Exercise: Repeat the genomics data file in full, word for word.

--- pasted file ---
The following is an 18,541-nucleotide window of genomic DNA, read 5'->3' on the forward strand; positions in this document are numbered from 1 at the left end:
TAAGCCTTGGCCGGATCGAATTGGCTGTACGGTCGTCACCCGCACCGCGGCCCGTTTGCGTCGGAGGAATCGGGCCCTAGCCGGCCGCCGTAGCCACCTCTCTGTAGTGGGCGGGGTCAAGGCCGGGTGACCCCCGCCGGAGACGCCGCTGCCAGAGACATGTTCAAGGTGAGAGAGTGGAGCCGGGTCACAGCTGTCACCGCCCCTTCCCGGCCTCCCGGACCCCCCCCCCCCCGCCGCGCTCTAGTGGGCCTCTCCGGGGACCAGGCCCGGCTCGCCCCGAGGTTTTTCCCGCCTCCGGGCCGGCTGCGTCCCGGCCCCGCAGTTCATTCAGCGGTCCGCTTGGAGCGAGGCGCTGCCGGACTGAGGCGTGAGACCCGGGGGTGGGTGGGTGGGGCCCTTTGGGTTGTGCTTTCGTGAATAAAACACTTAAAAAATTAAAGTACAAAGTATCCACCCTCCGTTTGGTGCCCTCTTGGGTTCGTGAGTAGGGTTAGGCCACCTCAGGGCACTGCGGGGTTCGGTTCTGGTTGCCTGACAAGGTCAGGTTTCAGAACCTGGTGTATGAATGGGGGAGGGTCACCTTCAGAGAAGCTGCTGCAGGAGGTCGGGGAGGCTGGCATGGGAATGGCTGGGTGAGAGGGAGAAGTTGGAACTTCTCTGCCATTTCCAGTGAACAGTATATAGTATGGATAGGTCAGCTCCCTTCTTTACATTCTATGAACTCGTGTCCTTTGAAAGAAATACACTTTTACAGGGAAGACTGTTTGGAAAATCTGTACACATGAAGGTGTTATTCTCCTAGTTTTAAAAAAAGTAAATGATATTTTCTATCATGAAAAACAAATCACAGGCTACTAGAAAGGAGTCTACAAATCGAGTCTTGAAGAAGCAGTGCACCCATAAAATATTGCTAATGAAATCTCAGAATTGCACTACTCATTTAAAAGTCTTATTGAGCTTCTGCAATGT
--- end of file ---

The following is an 18,541-nucleotide window of genomic DNA, read 5'->3' on the forward strand; positions in this document are numbered from 1 at the left end:
TAAGCCTTGGCCGGATCGAATTGGCTGTACGGTCGTCACCCGCACCGCGGCCCGTTTGCGTCGGAGGAATCGGGCCCTAGCCGGCCGCCGTAGCCACCTCTCTGTAGTGGGCGGGGTCAAGGCCGGGTGACCCCCGCCGGAGACGCCGCTGCCAGAGACATGTTCAAGGTGAGAGAGTGGAGCCGGGTCACAGCTGTCACCGCCCCTTCCCGGCCTCCCGGACCCCCCCCCCCCCGCCGCGCTCTAGTGGGCCTCTCCGGGGACCAGGCCCGGCTCGCCCCGAGGTTTTTCCCGCCTCCGGGCCGGCTGCGTCCCGGCCCCGCAGTTCATTCAGCGGTCCGCTTGGAGCGAGGCGCTGCCGGACTGAGGCGTGAGACCCGGGGGTGGGTGGGTGGGGCCCTTTGGGTTGTGCTTTCGTGAATAAAACACTTAAAAAATTAAAGTACAAAGTATCCACCCTCCGTTTGGTGCCCTCTTGGGTTCGTGAGTAGGGTTAGGCCACCTCAGGGCACTGCGGGGTTCGGTTCTGGTTGCCTGACAAGGTCAGGTTTCAGAACCTGGTGTATGAATGGGGGAGGGTCACCTTCAGAGAAGCTGCTGCAGGAGGTCGGGGAGGCTGGCATGGGAATGGCTGGGTGAGAGGGAGAAGTTGGAACTTCTCTGCCATTTCCAGTGAACAGTATATAGTATGGATAGGTCAGCTCCCTTCTTTACATTCTATGAACTCGTGTCCTTTGAAAGAAATACACTTTTACAGGGAAGACTGTTTGGAAAATCTGTACACATGAAGGTGTTATTCTCCTAGTTTTAAAAAAAGTAAATGATATTTTCTATCATGAAAAACAAATCACAGGCTACTAGAAAGGAGTCTACAAATCGAGTCTTGAAGAAGCAGTGCACCCATAAAATATTGCTAATGAAATCTCAGAATTGCACTACTCATTTAAAAGTCTTATTGAGCTTCTGCAATGT